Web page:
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Monday, 09 April 2018

Non-Traded REITs Increase 4Q Equity Raising; 2017 Volume Lowest in 14 Years

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Commercial Real Estate Direct Staff Report

Non-traded REITs raised $879 million of equity capital during the fourth quarter, up 11.3 percent from the third quarter, bringing their capital-raising activity to $3.9 billion for the year, according to Summit Investment Research.

The total compares with the $4.8 billion of equity raised by non-traded REITs in 2016 and marks the lowest volume raised in 14 years, according to the Gilbert, Ariz., research company, which tracks the non-traded REIT and business development company sectors.

The top dog during the latest quarter and the full year was Blackstone Real Estate Income Trust, which so far has raised $1.7 billion of equity from some 13,000 investors since its founding in August 2016. It raised $473 million during the latest quarter - its most-active three-month period, bringing its total for the year to $1.4 billion. Its quarterly total represented 53.8 percent of the amount raised by all non-traded REITs during the period.

Its ability to raise capital easily has made the company an acquisitions juggernaut. Last year alone, it completed 27 investments totaling $3.6 billion, including 115 apartment, industrial, hotel and retail properties and 38 CMBS investments. It carries $2.8 billion of debt on its balance sheet.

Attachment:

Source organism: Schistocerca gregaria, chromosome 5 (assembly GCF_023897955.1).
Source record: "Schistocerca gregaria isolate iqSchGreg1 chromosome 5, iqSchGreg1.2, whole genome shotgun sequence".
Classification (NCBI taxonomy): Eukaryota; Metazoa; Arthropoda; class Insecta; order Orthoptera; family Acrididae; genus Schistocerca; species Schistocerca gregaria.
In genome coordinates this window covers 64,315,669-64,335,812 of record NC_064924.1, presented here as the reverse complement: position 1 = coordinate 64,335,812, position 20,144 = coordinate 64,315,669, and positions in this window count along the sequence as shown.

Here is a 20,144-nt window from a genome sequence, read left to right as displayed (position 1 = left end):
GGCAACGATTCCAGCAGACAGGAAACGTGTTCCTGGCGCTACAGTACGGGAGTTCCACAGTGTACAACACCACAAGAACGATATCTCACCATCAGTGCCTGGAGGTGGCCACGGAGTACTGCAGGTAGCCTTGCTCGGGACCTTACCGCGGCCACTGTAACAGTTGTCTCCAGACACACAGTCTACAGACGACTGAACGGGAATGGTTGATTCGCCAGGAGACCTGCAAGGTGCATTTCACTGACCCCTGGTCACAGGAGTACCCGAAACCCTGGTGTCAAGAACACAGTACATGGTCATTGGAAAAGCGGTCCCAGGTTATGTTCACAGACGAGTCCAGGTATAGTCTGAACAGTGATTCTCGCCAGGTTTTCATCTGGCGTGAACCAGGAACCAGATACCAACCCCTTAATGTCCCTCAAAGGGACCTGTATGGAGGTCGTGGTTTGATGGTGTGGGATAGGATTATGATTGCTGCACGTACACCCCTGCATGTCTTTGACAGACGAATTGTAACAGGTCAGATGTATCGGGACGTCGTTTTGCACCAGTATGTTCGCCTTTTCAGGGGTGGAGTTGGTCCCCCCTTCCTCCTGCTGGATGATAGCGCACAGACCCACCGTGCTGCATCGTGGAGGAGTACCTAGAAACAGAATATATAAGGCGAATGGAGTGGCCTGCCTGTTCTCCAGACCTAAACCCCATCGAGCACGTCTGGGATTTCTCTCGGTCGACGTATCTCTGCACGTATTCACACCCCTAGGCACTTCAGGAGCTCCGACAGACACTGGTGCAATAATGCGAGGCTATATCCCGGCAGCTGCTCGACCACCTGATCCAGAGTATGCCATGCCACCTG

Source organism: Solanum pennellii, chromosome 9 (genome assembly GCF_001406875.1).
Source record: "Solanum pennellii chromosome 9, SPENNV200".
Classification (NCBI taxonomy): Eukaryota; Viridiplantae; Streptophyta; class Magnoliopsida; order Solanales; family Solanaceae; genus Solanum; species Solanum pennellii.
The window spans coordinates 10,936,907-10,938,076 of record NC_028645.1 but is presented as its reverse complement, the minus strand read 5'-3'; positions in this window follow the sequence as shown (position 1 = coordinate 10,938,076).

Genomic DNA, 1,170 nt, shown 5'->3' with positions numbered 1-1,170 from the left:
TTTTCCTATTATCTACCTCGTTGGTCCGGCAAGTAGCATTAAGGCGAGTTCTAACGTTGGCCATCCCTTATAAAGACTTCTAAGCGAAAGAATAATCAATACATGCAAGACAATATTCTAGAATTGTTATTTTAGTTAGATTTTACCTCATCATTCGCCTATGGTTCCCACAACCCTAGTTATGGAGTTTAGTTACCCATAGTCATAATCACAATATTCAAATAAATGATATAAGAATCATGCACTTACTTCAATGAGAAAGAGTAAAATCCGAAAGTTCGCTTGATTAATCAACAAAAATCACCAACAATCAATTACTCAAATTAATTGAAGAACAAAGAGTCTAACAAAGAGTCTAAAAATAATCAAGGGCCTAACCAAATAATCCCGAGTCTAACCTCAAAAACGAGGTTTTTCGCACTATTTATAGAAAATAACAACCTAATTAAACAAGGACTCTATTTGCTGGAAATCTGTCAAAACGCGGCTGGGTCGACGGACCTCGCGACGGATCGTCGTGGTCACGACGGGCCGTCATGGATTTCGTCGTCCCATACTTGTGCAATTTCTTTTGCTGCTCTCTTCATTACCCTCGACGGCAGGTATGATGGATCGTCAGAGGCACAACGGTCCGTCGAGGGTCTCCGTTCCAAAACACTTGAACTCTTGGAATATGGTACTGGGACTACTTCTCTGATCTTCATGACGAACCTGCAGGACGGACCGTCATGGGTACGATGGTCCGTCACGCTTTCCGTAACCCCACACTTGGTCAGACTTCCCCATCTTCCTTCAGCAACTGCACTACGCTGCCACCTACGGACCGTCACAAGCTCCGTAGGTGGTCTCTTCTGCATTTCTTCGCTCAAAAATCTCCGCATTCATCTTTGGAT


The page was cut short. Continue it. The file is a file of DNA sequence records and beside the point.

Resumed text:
Amt Raised 4Q $mln

Amt Raised 2017 $mln

Total Raised

Blackstone Real Estate Income Trust





Carter Validus Mission Critical REIT II Inc.





Griffin-American Healthcare REIT IV Inc.





Cole Real Estate Income Strategy (Daily NAV)





JLL Income Property Trust





26 Others










Source: Summit Investment Research

No other non-traded REIT even came close to Blackstone last year in terms of capital raising. Carter Validus Mission Critical REIT II, which was launched in 2014, raised $418 million for the year, bringing its total amount raised to $1.2 billion. And Griffin-American Healthcare REIT IV Inc. raised $60 million during the latest quarter and $297 million for the year. It so far has raised $420 million since its inception just more than two years ago.

According to Summit, only four companies so far have raised more than $1 billion of equity apiece. Industrial Property Trust, a distribution-facility REIT sponsored by Black Creek Group of Denver, so far has raised $1.74 billion of equity, roughly $23 million more than Blackstone Group's REIT. It's been in business since July 2013.

JLL Income Property, meanwhile, has raised $1.46 billion of equity. It's an odd-ball of a REIT, having had a previous life as Exelsior LaSalle Property Fund Inc., an institutionally capitalized vehicle that was started in 2004. The fund was converted into a non-traded REIT in 2011. The fact that it started life with an existing portfolio made it unique among non-traded REITs. Most non-traded REITs start out as blind pools, where they raise capital in order to buy assets. JLL, like a growing number of non-traded REITs, has a perpetual life, meaning it doesn't plan to executive a liquidity event, and it resets its net asset value on a daily basis.

Many of the newest REITs to be launched have adopted a similar strategy. They also have changed the fees they charge investors. Whereas traditional sponsors typically had charged hefty upfront brokerage and sales fees - often amounting to more than 10 percent of the amount raised - the new batch of industry entrants have taken a more institutional approach to capital-raising and management. They typically charge only an annual management fee.